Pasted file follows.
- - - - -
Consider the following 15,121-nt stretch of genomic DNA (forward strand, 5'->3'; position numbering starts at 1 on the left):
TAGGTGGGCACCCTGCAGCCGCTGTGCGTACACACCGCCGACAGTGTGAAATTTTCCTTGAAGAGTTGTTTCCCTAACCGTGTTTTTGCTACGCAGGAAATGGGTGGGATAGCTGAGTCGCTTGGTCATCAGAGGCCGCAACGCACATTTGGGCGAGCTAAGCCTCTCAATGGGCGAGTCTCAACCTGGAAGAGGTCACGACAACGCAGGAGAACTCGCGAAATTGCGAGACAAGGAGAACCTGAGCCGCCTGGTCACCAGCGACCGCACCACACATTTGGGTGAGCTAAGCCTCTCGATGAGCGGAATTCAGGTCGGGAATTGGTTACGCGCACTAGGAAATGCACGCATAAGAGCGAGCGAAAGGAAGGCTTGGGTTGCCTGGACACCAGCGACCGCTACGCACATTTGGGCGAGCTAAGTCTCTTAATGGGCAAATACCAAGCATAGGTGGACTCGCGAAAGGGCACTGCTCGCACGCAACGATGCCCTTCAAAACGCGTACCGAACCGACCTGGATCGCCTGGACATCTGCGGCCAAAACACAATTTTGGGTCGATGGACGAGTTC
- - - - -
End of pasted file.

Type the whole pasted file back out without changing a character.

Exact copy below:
Consider the following 15,121-nt stretch of genomic DNA (forward strand, 5'->3'; position numbering starts at 1 on the left):
TAGGTGGGCACCCTGCAGCCGCTGTGCGTACACACCGCCGACAGTGTGAAATTTTCCTTGAAGAGTTGTTTCCCTAACCGTGTTTTTGCTACGCAGGAAATGGGTGGGATAGCTGAGTCGCTTGGTCATCAGAGGCCGCAACGCACATTTGGGCGAGCTAAGCCTCTCAATGGGCGAGTCTCAACCTGGAAGAGGTCACGACAACGCAGGAGAACTCGCGAAATTGCGAGACAAGGAGAACCTGAGCCGCCTGGTCACCAGCGACCGCACCACACATTTGGGTGAGCTAAGCCTCTCGATGAGCGGAATTCAGGTCGGGAATTGGTTACGCGCACTAGGAAATGCACGCATAAGAGCGAGCGAAAGGAAGGCTTGGGTTGCCTGGACACCAGCGACCGCTACGCACATTTGGGCGAGCTAAGTCTCTTAATGGGCAAATACCAAGCATAGGTGGACTCGCGAAAGGGCACTGCTCGCACGCAACGATGCCCTTCAAAACGCGTACCGAACCGACCTGGATCGCCTGGACATCTGCGGCCAAAACACAATTTTGGGTCGATGGACGAGTTC